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Thursday, March 30th, 2006

(give me your wampum)

Subject:Seamus Heaney
Time:10:35 pm.
This reminded me of one of my earlier entries about my father and I, digging for quahogs. ---


by Seamus Heaney

Between my finger and my thumb
The squat pen rests; as snug as a gun.

Under my window a clean rasping sound
When the spade sinks into gravelly ground:
My father, digging. I look down

Till his straining rump among the flowerbeds
Bends low, comes up twenty years away
Stooping in rhythm through potato drills
Where he was digging.

The coarse boot nestled on the lug, the shaft
Against the inside knee was levered firmly.
He rooted out tall tops, buried the bright edge deep
To scatter new potatoes that we picked
Loving their cool hardness in our hands.

By God, the old man could handle a spade,
Just like his old man.

My grandfather could cut more turf in a day
Than any other man on Toner's bog.
Once I carried him milk in a bottle
Corked sloppily with paper. He straightened up
To drink it, then fell to right away
Nicking and slicing neatly, heaving sods
Over his shoulder, digging down and down
For the good turf. Digging.

The cold smell of potato mold, the squelch and slap
Of soggy peat, the curt cuts of an edge
Through living roots awaken in my head.
But I've no spade to follow men like them.

Between my finger and my thumb
The squat pen rests.
I'll dig with it.

Wednesday, March 15th, 2006

(give me your wampum)

Subject:blood pressure
Time:4:35 pm.
This afternoon in lab we investigated cardiovascular physiology. We took one another's blood pressures, set up electrocardiograms, and performed a few experiments to test cardiac output and resistance. As my lab partners giggled and fumbled with the EKG leads they were sticking to our victim's ankles and arms, I considered that this was just a parody of the more serious procedures being performed on my grandmother, who had a heart attack this morning. (She's okay now.)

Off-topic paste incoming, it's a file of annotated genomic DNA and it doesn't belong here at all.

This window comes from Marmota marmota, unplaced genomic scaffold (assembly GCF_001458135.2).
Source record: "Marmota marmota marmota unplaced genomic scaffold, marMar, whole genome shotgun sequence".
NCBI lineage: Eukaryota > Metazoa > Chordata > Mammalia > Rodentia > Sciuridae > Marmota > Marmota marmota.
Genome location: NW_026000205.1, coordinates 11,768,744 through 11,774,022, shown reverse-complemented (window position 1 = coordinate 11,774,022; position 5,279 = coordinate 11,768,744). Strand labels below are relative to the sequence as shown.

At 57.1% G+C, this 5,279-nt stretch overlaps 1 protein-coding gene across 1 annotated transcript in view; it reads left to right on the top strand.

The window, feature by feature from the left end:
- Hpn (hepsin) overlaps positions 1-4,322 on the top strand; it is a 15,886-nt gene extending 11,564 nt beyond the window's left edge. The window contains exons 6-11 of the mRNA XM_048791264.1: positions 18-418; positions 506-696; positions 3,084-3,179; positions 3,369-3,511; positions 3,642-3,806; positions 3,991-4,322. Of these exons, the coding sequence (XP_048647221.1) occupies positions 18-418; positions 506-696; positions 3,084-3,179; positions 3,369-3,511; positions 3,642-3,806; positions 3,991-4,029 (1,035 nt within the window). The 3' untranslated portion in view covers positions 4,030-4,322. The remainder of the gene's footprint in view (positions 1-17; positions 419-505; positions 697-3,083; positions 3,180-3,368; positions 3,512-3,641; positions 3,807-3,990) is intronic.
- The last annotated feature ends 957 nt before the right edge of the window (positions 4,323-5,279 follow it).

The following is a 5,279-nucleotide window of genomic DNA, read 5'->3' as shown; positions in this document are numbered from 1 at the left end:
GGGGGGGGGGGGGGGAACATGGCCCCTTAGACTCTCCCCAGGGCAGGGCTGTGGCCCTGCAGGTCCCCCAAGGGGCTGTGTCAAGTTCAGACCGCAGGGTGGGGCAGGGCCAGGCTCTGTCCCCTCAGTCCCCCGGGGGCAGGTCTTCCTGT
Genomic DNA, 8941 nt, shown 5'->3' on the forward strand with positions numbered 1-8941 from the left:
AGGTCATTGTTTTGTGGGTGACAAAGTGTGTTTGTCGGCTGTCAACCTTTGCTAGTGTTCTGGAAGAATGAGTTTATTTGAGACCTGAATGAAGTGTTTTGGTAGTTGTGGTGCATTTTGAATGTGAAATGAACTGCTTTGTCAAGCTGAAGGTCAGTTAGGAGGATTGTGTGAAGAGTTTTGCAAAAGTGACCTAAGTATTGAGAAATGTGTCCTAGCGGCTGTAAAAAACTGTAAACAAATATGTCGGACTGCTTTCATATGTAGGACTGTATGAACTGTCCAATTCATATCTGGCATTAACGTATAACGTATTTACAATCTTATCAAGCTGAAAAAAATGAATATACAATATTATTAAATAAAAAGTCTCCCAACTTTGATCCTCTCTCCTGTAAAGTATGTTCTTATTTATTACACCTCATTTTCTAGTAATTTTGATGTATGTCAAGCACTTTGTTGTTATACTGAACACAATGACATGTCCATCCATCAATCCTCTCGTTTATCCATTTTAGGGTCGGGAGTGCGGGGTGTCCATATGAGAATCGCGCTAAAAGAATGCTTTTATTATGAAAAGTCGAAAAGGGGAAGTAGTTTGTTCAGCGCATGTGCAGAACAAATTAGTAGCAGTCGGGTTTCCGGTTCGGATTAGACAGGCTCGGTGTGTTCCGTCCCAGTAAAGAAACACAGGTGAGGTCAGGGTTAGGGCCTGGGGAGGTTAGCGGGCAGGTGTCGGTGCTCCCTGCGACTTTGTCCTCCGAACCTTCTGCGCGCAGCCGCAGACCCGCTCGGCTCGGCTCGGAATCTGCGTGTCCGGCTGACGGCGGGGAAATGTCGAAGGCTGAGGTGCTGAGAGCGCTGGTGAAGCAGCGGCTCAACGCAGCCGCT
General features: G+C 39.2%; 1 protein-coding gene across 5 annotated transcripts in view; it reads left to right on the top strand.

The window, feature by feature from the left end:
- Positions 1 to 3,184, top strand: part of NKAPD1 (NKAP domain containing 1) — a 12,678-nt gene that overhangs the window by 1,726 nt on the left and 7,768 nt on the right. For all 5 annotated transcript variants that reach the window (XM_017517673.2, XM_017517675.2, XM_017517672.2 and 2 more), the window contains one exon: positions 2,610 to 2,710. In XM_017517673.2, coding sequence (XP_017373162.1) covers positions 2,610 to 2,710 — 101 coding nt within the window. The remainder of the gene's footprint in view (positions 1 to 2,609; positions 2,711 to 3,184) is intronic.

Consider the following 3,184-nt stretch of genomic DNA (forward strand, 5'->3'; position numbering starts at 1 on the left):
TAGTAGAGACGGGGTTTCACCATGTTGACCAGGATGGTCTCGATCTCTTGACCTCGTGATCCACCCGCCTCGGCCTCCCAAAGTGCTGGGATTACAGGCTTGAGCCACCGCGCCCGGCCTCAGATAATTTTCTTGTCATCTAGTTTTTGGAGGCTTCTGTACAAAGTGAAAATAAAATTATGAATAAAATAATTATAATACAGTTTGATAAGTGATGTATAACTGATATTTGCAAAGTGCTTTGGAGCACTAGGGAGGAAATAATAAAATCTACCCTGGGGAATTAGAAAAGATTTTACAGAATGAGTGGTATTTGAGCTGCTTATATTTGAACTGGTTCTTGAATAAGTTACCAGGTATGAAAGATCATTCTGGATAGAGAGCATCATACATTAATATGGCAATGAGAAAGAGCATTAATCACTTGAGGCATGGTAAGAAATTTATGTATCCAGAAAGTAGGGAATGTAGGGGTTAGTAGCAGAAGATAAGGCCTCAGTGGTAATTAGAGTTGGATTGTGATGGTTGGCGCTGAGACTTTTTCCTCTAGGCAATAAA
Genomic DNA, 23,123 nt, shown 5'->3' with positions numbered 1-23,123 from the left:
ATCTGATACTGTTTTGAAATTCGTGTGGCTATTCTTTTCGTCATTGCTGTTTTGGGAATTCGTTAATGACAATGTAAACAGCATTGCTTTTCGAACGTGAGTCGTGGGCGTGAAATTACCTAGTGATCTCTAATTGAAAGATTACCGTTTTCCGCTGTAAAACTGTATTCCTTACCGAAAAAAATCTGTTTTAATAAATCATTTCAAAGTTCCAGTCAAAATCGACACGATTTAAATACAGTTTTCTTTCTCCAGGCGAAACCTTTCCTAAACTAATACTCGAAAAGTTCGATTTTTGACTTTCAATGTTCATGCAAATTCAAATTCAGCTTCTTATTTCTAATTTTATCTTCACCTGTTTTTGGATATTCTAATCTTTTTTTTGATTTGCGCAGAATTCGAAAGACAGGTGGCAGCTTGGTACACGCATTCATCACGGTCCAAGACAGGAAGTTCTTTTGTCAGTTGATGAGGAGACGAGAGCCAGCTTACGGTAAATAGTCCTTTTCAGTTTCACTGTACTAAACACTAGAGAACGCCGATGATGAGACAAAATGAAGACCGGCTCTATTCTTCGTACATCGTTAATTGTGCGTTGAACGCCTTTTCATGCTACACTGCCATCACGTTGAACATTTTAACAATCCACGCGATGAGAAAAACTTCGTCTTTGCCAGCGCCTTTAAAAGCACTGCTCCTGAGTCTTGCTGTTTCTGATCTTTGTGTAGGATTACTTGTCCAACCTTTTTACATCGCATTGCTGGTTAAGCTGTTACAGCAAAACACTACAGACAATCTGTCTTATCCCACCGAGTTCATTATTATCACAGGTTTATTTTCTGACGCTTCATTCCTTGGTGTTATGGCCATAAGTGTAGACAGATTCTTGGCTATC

But I didn't know exactly how to characterize the experience. The word "parody" seems somehow inappropriate, since it would need, I think, to be an intentional mimicry for it to be parodic. It's also not pastiche. Our goofy imitation of the real act of examining someone's cardiac output could also not be called a simulacrum. Perhaps there is no word for it. I wonder what it would feel like to be in medical or nursing school, constantly operating on or utilizing dummies and corpses. A constant imitation of the real.

But as we three gals surrounded our male patient and laughed at his skyrocketing blood pressure, I couldn't help feeling a certain sense of shame. Not just because I was enjoying myself while my grandmother was in pain 30 miles away. But because the way I enjoyed myself was through a particular muddling and trivialization of her own experience. Is there a word for that?

Tuesday, March 14th, 2006

(5 thoughts |give me your wampum)

Time:5:34 pm.
Richard Rorty's "The Decline of Redemptive Truth and the Rise of a Literary Culture" (full-text). More about that later. I think I'm going to write my thesis on some aspect of reader-reponse criticism, Wolfgang Iser, etc. I need to choose my primary authors/texts now. I'm considering someone contemporary (Zadie Smith, Rushdie), along with a major 19th or 20th century writer like Henry James, Faulkner, or Joyce. But part of me also wants to look into Vikram Seth, Nathanael West, or Carson McCullers.

In other news, I might get the internship at Yale University Press, but now I'm not sure I want to live in New Haven in the summer.

In even other news, my soda (and now my limonade) has been suspiciously fizzing way too much lately. I should really stop consuming carbonated beverages, because I think they're killing my brain, not to mention my bod. Sucralose ("Splenda") has been linked to thymus shrinkage in rats, for example, leading to immunotoxicity. And everyone has heard of the potential neurodegenerative and carcinogenic dangers of aspartame consumption. It's too bad that the studies used to assess the dangers of these sweeteners are so often overseen by companies like Searle, whose CEO between '77 and '81, incidentally, was Donald Rumsfeld.